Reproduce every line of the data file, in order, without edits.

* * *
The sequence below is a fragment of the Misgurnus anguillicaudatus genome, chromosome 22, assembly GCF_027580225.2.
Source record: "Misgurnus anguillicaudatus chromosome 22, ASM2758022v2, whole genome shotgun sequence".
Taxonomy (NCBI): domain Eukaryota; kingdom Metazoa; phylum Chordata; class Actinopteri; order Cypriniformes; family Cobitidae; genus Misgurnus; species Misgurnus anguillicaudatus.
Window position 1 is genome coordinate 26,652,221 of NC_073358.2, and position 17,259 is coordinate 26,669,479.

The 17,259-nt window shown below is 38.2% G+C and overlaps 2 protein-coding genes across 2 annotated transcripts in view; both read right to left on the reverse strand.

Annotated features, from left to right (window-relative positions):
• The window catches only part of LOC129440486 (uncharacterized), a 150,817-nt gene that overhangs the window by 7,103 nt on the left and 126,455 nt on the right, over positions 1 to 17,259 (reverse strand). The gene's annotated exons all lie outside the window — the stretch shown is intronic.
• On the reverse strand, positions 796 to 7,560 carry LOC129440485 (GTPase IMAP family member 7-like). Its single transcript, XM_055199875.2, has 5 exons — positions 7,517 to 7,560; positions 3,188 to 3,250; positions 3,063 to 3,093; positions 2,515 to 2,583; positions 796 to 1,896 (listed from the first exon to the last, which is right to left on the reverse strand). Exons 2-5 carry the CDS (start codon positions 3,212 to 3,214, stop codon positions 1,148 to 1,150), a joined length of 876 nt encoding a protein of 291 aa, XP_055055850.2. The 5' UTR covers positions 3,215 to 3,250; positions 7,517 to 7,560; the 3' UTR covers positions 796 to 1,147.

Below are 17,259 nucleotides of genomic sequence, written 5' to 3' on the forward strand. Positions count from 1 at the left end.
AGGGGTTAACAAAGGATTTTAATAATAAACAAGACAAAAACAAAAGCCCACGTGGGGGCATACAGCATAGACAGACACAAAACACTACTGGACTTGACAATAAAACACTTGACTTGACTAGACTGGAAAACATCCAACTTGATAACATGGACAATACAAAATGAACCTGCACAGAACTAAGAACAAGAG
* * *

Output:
The sequence below is a fragment of the Misgurnus anguillicaudatus genome, chromosome 22, assembly GCF_027580225.2.
Source record: "Misgurnus anguillicaudatus chromosome 22, ASM2758022v2, whole genome shotgun sequence".
Taxonomy (NCBI): domain Eukaryota; kingdom Metazoa; phylum Chordata; class Actinopteri; order Cypriniformes; family Cobitidae; genus Misgurnus; species Misgurnus anguillicaudatus.
Window position 1 is genome coordinate 26,652,221 of NC_073358.2, and position 17,259 is coordinate 26,669,479.

The 17,259-nt window shown below is 38.2% G+C and overlaps 2 protein-coding genes across 2 annotated transcripts in view; both read right to left on the reverse strand.

Annotated features, from left to right (window-relative positions):
• The window catches only part of LOC129440486 (uncharacterized), a 150,817-nt gene that overhangs the window by 7,103 nt on the left and 126,455 nt on the right, over positions 1 to 17,259 (reverse strand). The gene's annotated exons all lie outside the window — the stretch shown is intronic.
• On the reverse strand, positions 796 to 7,560 carry LOC129440485 (GTPase IMAP family member 7-like). Its single transcript, XM_055199875.2, has 5 exons — positions 7,517 to 7,560; positions 3,188 to 3,250; positions 3,063 to 3,093; positions 2,515 to 2,583; positions 796 to 1,896 (listed from the first exon to the last, which is right to left on the reverse strand). Exons 2-5 carry the CDS (start codon positions 3,212 to 3,214, stop codon positions 1,148 to 1,150), a joined length of 876 nt encoding a protein of 291 aa, XP_055055850.2. The 5' UTR covers positions 3,215 to 3,250; positions 7,517 to 7,560; the 3' UTR covers positions 796 to 1,147.

Below are 17,259 nucleotides of genomic sequence, written 5' to 3' on the forward strand. Positions count from 1 at the left end.
AGGGGTTAACAAAGGATTTTAATAATAAACAAGACAAAAACAAAAGCCCACGTGGGGGCATACAGCATAGACAGACACAAAACACTACTGGACTTGACAATAAAACACTTGACTTGACTAGACTGGAAAACATCCAACTTGATAACATGGACAATACAAAATGAACCTGCACAGAACTAAGAACAAGAG